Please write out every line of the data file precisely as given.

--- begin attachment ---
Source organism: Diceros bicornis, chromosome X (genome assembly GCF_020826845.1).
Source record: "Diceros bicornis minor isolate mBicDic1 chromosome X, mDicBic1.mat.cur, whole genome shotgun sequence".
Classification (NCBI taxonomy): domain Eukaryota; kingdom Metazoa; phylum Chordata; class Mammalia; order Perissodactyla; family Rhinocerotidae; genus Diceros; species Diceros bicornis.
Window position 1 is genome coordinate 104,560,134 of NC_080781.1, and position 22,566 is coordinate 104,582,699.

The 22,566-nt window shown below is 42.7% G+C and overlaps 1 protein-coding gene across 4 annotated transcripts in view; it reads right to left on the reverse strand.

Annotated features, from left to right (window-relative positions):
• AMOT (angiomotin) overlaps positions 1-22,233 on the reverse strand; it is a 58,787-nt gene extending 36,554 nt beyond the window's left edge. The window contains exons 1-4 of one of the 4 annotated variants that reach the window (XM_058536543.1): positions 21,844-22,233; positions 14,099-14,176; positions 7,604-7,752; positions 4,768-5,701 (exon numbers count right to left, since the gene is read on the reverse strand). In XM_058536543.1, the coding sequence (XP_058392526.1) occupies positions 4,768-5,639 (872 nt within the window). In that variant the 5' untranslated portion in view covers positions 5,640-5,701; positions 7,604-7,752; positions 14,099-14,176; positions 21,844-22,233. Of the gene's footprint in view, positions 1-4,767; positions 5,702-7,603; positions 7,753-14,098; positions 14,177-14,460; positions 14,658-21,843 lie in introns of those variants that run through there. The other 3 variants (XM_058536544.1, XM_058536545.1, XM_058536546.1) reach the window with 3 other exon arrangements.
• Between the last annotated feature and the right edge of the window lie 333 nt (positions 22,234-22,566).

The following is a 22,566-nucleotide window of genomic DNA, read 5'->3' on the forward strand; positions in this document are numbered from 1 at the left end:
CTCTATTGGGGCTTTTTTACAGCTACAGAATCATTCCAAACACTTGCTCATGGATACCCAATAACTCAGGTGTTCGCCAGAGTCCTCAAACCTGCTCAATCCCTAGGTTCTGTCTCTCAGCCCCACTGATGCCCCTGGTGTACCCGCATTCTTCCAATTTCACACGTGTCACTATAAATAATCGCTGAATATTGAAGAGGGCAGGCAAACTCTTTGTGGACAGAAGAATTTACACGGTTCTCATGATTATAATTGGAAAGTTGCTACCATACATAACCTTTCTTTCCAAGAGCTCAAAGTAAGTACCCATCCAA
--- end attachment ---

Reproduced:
Source organism: Diceros bicornis, chromosome X (genome assembly GCF_020826845.1).
Source record: "Diceros bicornis minor isolate mBicDic1 chromosome X, mDicBic1.mat.cur, whole genome shotgun sequence".
Classification (NCBI taxonomy): domain Eukaryota; kingdom Metazoa; phylum Chordata; class Mammalia; order Perissodactyla; family Rhinocerotidae; genus Diceros; species Diceros bicornis.
Window position 1 is genome coordinate 104,560,134 of NC_080781.1, and position 22,566 is coordinate 104,582,699.

The 22,566-nt window shown below is 42.7% G+C and overlaps 1 protein-coding gene across 4 annotated transcripts in view; it reads right to left on the reverse strand.

Annotated features, from left to right (window-relative positions):
• AMOT (angiomotin) overlaps positions 1-22,233 on the reverse strand; it is a 58,787-nt gene extending 36,554 nt beyond the window's left edge. The window contains exons 1-4 of one of the 4 annotated variants that reach the window (XM_058536543.1): positions 21,844-22,233; positions 14,099-14,176; positions 7,604-7,752; positions 4,768-5,701 (exon numbers count right to left, since the gene is read on the reverse strand). In XM_058536543.1, the coding sequence (XP_058392526.1) occupies positions 4,768-5,639 (872 nt within the window). In that variant the 5' untranslated portion in view covers positions 5,640-5,701; positions 7,604-7,752; positions 14,099-14,176; positions 21,844-22,233. Of the gene's footprint in view, positions 1-4,767; positions 5,702-7,603; positions 7,753-14,098; positions 14,177-14,460; positions 14,658-21,843 lie in introns of those variants that run through there. The other 3 variants (XM_058536544.1, XM_058536545.1, XM_058536546.1) reach the window with 3 other exon arrangements.
• Between the last annotated feature and the right edge of the window lie 333 nt (positions 22,234-22,566).

The following is a 22,566-nucleotide window of genomic DNA, read 5'->3' on the forward strand; positions in this document are numbered from 1 at the left end:
CTCTATTGGGGCTTTTTTACAGCTACAGAATCATTCCAAACACTTGCTCATGGATACCCAATAACTCAGGTGTTCGCCAGAGTCCTCAAACCTGCTCAATCCCTAGGTTCTGTCTCTCAGCCCCACTGATGCCCCTGGTGTACCCGCATTCTTCCAATTTCACACGTGTCACTATAAATAATCGCTGAATATTGAAGAGGGCAGGCAAACTCTTTGTGGACAGAAGAATTTACACGGTTCTCATGATTATAATTGGAAAGTTGCTACCATACATAACCTTTCTTTCCAAGAGCTCAAAGTAAGTACCCATCCAA